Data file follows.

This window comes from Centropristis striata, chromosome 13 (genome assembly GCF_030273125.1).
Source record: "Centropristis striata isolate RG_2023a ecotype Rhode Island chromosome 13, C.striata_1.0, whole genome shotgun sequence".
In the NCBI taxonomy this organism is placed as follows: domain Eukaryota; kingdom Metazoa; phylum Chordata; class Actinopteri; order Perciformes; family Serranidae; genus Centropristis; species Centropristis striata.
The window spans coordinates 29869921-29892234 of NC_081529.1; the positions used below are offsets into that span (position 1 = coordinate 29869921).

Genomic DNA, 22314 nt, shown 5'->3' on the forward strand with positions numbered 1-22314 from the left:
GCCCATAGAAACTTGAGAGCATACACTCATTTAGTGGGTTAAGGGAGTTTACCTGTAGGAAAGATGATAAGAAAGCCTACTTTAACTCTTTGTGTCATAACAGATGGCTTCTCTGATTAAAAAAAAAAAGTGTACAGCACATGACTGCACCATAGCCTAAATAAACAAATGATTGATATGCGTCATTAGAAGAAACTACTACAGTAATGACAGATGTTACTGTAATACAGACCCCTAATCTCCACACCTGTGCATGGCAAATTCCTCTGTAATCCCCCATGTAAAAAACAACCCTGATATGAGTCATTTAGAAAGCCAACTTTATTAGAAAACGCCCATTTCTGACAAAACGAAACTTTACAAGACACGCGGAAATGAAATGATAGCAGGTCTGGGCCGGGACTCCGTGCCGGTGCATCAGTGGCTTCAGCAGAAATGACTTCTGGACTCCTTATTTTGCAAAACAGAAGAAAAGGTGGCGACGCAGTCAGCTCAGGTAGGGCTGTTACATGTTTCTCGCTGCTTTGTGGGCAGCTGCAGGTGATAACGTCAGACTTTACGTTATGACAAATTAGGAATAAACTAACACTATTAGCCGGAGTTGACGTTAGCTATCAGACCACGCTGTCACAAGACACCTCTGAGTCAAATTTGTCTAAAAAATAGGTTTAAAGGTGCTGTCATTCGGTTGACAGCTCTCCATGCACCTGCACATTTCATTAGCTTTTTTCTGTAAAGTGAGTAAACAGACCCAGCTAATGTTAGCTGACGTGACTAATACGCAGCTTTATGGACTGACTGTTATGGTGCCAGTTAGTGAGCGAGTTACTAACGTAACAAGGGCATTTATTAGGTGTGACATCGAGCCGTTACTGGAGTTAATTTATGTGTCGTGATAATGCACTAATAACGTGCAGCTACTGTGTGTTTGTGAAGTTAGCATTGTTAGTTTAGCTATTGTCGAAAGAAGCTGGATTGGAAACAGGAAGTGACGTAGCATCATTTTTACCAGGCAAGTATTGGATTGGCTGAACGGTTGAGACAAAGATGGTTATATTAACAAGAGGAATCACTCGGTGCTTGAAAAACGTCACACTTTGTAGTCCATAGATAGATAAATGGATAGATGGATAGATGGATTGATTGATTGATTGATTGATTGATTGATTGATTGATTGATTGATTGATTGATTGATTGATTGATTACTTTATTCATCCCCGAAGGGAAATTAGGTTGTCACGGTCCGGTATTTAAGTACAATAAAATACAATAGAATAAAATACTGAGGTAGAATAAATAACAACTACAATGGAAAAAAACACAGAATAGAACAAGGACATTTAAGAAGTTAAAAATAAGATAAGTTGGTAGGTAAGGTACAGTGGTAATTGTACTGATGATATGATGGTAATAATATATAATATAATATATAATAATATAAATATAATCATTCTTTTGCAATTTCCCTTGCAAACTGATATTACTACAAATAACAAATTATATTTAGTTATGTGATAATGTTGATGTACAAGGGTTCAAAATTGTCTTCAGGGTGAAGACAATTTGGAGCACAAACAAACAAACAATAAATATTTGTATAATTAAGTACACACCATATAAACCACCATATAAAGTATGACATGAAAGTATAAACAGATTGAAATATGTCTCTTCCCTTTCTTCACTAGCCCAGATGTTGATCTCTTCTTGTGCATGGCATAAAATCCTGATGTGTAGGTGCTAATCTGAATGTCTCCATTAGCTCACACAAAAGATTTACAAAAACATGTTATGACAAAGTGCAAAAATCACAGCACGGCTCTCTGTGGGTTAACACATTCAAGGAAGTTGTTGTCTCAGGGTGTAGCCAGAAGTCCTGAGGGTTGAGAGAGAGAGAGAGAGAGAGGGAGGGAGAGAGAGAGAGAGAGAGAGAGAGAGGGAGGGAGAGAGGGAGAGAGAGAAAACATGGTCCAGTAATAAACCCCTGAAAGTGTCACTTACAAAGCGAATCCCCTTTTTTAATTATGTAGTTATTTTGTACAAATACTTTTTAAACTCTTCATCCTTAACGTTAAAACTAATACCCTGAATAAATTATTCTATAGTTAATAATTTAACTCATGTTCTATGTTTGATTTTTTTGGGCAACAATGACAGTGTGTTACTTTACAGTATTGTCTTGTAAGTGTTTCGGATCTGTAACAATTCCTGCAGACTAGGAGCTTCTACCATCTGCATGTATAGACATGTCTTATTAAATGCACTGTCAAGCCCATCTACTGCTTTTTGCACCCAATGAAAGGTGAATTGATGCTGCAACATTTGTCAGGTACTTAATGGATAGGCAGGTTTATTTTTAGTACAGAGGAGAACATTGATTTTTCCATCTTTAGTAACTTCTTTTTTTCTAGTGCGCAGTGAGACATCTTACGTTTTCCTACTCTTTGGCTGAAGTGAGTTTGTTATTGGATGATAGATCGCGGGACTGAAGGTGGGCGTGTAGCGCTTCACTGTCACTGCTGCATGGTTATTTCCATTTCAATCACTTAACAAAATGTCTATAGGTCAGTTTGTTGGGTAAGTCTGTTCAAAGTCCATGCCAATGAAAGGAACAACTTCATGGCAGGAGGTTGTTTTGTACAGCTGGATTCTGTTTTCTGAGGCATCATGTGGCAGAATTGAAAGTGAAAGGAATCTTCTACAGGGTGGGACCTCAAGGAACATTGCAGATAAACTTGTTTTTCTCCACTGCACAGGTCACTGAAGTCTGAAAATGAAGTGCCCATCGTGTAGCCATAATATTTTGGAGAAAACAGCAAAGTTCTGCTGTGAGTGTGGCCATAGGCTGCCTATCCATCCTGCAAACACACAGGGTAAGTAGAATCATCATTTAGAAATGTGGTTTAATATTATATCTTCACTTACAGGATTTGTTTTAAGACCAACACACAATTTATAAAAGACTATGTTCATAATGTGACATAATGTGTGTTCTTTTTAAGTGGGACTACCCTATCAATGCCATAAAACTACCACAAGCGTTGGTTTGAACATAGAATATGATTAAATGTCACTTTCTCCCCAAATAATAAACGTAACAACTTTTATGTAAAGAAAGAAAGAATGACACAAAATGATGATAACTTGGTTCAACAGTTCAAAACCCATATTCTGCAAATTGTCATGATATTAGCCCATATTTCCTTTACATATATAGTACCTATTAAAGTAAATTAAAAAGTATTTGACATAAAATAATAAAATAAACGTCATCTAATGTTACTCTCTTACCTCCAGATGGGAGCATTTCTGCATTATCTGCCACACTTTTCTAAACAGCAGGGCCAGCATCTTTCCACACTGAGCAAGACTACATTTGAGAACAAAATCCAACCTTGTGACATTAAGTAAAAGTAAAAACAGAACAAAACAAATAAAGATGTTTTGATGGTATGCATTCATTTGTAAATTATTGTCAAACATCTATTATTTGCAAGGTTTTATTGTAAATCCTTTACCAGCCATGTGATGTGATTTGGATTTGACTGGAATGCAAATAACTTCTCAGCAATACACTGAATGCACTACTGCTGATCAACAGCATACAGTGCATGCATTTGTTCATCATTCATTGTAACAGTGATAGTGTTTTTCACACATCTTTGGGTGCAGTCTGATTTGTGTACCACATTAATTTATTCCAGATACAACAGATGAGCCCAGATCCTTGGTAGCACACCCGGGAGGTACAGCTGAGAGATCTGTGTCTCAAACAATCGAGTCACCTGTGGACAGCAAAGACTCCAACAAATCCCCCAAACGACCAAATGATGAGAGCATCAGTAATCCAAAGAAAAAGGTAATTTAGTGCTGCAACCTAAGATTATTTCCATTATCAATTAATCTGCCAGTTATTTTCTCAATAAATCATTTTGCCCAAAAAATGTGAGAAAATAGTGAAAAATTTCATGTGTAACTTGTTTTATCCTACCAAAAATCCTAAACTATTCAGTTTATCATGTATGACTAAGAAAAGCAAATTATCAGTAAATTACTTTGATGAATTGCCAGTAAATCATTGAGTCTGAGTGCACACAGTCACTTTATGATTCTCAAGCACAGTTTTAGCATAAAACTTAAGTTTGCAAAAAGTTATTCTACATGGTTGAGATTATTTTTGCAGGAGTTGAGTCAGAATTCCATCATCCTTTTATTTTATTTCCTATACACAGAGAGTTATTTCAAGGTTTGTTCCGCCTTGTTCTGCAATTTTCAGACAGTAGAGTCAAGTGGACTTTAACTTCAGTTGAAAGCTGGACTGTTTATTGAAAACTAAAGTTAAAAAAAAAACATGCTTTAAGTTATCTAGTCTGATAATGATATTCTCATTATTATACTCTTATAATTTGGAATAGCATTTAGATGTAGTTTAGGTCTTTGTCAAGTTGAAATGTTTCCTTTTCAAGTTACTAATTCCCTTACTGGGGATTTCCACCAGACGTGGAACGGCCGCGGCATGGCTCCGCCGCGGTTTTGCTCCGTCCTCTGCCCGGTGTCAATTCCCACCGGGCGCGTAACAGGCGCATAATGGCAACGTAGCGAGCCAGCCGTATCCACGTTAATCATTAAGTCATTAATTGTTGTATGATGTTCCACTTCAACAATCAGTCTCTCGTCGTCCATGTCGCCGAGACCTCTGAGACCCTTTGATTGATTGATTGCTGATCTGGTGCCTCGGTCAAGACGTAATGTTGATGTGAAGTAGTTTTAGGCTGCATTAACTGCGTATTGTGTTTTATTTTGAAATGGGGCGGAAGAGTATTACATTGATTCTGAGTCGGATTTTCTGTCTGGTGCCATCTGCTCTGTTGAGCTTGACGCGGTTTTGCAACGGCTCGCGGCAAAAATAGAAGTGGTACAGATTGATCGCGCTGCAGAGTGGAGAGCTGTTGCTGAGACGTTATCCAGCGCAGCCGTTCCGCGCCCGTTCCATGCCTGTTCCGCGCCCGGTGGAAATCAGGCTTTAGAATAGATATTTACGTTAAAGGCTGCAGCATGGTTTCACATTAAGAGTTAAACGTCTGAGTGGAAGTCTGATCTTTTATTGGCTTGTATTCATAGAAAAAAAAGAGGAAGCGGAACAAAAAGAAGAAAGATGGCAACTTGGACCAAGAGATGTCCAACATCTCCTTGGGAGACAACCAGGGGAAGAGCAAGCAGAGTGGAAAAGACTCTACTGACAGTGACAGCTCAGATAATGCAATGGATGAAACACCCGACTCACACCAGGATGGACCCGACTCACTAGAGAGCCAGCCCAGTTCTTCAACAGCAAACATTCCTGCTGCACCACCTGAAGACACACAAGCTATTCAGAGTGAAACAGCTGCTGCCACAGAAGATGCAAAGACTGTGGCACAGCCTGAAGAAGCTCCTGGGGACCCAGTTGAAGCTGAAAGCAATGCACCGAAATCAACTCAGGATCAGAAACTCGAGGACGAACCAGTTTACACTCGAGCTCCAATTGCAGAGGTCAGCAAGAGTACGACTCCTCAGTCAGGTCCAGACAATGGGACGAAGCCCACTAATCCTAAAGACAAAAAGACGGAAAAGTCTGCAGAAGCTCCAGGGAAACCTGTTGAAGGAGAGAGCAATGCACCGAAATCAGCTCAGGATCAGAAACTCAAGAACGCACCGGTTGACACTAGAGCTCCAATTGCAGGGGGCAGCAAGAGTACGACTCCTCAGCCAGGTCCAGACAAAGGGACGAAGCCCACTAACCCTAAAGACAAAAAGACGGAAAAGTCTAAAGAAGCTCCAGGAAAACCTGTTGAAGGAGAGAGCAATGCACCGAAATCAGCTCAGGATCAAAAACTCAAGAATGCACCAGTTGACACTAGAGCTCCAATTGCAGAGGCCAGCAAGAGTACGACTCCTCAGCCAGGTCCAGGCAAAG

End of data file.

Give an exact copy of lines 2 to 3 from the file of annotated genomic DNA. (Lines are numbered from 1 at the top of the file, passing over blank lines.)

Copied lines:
Source record: "Centropristis striata isolate RG_2023a ecotype Rhode Island chromosome 13, C.striata_1.0, whole genome shotgun sequence".
In the NCBI taxonomy this organism is placed as follows: domain Eukaryota; kingdom Metazoa; phylum Chordata; class Actinopteri; order Perciformes; family Serranidae; genus Centropristis; species Centropristis striata.